Look Who’s Recommending Reverse Mortgages
Reverse mortgages have earned a rotten rap, evoking images of elderly widows forced from their homes by evil bankers. But a lot has changed since these instruments were created in 1989. In the past two years, the Federal Housing Administration has lowered their costs and built in new consumer protections — most notably by limiting how much investors can borrow against their home’s value. Now, several prominent financial advisors and academics say that if used correctly, a home equity conversion mortgage (HECM) can help make retired clients’ assets last decades longer.
For instance, writing in the Journal of Financial Planning, veteran planners Harold Evensky and John Salter suggest that advisors use the loans as a form of portfolio insurance. Essentially, the extra income lets retirees avoid selling securities during down markets; with less volatility risk, the nest egg is likely to last longer. “Reverse mortgages do have a place in mainstream retirement distribution planning,” the authors write, “and have a significant impact on the probability that some clients will be able to meet their predetermined retirement goals.”
The key is not making an HECM a last-resort source of income for basic living necessities. Rather, experts say, advisors can use them to supplement other retirement income and improve living standards. “For many clients, the problem is simply that they are house-rich and cash-poor,” notes Michael Kitces, director of research at Pinnacle Advisory Group in Columbia, Md. “So the choice is sell your house, move, leave your friends and give up your lifestyle — or get a reverse mortgage.” The biggest risk attached to an HECM is that if a client can’t cover property taxes and insurance, the lender can foreclose. For clients who have income-producing assets beside their home, that risk is far smaller.
Under new rules implemented last fall, lenders calculate a maximum loan amount based on the investor’s age (which must be at least 62), the home’s value and prevailing mortgage rates. The older the borrower, the higher the property value and the lower the rates, the more money the client can get. Assuming the borrower withdraws no more than 60% of the loan amount during the first year, up-front fees are 0.5% of the home’s value, down from 2% in the bad old days. Borrowers also pay an annual mortgage insurance premium of 1.25% of their loan balance.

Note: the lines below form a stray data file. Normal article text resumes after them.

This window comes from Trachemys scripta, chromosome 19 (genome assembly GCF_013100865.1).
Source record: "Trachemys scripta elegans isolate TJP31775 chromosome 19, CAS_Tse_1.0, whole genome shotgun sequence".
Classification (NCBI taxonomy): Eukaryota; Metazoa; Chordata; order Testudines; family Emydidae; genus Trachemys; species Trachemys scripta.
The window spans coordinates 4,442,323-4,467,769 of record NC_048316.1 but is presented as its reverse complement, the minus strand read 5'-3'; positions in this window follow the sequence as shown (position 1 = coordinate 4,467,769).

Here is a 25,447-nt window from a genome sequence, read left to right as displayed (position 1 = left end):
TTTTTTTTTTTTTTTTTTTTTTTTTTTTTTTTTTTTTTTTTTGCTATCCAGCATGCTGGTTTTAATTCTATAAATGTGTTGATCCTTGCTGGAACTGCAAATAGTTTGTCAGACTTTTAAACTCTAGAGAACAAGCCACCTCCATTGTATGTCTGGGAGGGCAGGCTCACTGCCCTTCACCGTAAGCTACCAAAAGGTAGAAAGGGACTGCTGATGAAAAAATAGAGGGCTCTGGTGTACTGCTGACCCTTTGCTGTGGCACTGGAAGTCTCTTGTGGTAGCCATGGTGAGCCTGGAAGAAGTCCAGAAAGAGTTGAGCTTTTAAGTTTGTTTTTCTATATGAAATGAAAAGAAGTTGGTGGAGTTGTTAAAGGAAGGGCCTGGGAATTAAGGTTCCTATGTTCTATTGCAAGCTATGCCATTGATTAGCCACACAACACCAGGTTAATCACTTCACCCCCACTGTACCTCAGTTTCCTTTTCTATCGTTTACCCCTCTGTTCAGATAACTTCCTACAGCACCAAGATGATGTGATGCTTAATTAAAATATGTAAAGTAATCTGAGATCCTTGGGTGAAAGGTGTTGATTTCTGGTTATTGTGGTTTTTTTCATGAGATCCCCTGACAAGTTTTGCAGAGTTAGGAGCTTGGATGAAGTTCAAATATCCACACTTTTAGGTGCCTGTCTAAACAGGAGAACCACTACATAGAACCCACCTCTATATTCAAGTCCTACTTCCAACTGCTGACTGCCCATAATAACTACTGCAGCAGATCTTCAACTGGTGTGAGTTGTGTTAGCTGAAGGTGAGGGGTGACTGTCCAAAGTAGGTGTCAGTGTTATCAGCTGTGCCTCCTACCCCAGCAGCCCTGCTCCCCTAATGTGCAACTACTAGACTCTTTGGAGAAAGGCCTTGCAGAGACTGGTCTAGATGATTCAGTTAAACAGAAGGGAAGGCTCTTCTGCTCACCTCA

Marguerita Cheng, CEO of Blue Ocean Global Wealth in Bethesda, Md., points out that income from a reverse mortgage can allow retired clients to wait until age 70 to start collecting Social Security, when payments reach their maximum. Furthermore, because income from reverse mortgages is tax-free, some advisors use the loans as part of a post-retirement tax saving strategy; the HECM income can keep clients from withdrawing too much from IRA or 401(k) accounts. “If you take too much out of a qualified plan, it can kick the client into a higher tax bracket,” says Cheng.
She’s a big believer in the lifestyle-enhancing potential of reverse mortgages for retirees. One of her clients, a widow, wanted to do some work on her house, whose mortgage was almost paid off. Cheng helped her get an HECM of $75,000. “It was there for emergencies and opportunities, and to pay for upgrading her home,” says Cheng. “At that age, you don’t want to take out loans that you have to repay.”
The bottom line, she says, is that reverse mortgages are no longer only for retirees in dire straits. Advisors “should be looking at every aspect of income, including home equity,” says Cheng.